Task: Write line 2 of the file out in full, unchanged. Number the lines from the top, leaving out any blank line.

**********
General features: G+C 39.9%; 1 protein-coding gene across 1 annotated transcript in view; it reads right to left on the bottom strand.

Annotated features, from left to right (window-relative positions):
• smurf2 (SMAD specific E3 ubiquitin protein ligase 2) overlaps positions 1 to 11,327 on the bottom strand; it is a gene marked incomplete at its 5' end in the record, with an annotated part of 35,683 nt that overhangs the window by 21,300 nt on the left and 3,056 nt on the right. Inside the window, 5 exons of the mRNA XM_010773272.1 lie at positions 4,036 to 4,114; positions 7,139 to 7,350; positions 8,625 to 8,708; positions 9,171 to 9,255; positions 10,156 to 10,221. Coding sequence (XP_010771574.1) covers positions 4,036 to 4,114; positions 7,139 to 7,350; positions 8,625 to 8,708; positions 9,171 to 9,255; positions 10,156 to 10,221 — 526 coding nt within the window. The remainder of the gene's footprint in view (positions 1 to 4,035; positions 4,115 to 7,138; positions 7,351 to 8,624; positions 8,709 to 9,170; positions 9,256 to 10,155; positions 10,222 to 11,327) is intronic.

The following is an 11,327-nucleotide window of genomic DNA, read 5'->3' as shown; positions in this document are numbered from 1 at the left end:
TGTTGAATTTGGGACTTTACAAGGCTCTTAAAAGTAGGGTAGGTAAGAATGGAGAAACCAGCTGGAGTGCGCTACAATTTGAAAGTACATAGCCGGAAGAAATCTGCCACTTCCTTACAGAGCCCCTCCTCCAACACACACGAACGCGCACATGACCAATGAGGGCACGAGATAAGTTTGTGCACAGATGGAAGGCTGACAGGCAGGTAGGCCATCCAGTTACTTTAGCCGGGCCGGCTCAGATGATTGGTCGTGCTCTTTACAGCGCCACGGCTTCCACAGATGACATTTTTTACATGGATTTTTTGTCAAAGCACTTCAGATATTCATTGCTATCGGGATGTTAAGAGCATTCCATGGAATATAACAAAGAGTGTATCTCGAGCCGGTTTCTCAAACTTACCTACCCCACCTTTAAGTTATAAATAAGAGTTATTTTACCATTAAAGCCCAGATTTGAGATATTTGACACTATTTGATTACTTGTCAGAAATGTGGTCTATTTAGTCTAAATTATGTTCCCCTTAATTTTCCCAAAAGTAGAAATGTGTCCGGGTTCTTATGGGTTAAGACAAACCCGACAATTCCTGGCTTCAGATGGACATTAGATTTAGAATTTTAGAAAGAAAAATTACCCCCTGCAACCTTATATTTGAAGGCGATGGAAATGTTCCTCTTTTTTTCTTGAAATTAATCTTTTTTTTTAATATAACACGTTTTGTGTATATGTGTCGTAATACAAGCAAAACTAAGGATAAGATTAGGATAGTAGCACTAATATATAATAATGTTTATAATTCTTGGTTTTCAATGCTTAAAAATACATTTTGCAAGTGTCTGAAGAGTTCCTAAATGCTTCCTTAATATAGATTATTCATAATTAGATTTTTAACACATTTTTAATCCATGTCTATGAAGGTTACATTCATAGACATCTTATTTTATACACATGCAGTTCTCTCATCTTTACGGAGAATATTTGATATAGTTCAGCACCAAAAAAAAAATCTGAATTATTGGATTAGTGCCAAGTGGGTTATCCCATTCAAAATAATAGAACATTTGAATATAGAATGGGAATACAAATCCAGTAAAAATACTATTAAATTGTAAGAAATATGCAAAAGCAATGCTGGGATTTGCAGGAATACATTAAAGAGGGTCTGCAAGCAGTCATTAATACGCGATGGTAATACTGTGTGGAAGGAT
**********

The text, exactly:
Annotated features, from left to right (window-relative positions):